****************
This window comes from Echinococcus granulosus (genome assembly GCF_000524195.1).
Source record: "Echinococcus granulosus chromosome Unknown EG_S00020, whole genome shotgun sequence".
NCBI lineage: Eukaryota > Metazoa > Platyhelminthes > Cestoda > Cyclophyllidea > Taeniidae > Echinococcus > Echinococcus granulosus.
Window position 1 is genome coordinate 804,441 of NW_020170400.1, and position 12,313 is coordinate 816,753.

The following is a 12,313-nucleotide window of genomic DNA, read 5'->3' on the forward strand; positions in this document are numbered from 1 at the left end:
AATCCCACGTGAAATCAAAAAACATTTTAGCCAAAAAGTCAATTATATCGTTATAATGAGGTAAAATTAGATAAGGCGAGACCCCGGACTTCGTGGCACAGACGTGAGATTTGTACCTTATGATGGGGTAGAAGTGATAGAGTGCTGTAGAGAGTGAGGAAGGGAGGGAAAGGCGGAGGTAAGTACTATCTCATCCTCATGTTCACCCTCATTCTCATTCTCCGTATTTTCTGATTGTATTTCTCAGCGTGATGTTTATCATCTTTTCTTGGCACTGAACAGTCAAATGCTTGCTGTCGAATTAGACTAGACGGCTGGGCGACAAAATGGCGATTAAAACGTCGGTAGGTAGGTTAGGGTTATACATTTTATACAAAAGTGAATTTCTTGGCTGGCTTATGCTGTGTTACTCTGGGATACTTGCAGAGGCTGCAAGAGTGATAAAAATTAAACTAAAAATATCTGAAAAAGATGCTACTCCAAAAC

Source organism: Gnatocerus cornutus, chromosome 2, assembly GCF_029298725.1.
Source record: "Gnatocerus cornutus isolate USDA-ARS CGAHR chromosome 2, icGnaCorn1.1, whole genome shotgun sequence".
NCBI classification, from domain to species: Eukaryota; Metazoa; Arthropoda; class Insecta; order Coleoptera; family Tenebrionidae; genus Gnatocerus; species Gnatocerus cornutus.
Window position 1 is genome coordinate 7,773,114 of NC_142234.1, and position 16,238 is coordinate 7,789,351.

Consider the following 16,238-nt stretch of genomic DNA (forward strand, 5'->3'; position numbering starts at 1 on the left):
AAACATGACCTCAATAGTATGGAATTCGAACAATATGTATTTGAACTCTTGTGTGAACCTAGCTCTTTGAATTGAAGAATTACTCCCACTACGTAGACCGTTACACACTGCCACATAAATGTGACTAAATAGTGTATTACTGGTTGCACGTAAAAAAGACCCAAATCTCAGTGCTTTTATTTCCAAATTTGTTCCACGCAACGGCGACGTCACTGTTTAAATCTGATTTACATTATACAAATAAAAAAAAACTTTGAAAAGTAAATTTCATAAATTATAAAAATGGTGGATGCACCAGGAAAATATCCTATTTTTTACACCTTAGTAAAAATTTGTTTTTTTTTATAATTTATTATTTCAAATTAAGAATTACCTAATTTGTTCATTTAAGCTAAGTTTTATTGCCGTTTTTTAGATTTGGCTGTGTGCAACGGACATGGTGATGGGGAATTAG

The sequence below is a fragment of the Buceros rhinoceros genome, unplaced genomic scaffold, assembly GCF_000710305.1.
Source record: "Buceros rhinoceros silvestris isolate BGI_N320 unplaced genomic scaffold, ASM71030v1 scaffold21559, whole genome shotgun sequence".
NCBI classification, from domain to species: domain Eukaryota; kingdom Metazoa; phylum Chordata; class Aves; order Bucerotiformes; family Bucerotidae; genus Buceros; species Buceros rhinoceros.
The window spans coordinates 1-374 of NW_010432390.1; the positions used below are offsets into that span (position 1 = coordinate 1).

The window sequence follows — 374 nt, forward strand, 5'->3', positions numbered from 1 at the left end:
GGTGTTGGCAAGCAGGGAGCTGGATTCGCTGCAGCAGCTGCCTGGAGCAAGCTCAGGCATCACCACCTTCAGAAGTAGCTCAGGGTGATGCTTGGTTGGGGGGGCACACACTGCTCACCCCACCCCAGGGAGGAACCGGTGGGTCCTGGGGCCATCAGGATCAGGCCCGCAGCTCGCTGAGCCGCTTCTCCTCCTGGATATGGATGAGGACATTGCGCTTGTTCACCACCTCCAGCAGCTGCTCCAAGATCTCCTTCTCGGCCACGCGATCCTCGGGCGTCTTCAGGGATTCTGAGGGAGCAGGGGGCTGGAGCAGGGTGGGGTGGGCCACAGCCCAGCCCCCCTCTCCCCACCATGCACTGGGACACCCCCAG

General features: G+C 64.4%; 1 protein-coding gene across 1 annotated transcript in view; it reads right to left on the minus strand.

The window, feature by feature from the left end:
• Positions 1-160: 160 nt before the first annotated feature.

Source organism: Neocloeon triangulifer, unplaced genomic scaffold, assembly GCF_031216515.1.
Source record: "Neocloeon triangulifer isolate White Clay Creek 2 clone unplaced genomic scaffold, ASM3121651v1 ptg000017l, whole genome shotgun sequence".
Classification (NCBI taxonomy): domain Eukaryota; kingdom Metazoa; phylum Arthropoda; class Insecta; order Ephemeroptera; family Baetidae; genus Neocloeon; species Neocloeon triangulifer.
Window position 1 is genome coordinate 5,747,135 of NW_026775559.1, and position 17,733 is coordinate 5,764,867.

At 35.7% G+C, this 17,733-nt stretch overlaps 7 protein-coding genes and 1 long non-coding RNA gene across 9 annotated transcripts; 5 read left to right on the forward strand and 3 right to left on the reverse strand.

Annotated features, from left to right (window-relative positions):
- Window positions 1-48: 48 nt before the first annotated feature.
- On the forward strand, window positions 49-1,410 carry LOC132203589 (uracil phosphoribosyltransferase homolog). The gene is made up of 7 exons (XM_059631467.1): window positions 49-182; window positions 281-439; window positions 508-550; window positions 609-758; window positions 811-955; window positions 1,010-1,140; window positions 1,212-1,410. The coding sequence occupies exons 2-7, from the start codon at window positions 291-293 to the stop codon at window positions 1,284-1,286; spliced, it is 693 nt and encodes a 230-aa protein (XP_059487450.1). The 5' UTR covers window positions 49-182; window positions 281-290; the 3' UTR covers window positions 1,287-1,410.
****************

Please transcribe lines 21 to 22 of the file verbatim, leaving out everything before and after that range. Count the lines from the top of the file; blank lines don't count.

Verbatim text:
• Positions 1-160: 160 nt before the first annotated feature.

Source organism: Neocloeon triangulifer, unplaced genomic scaffold, assembly GCF_031216515.1.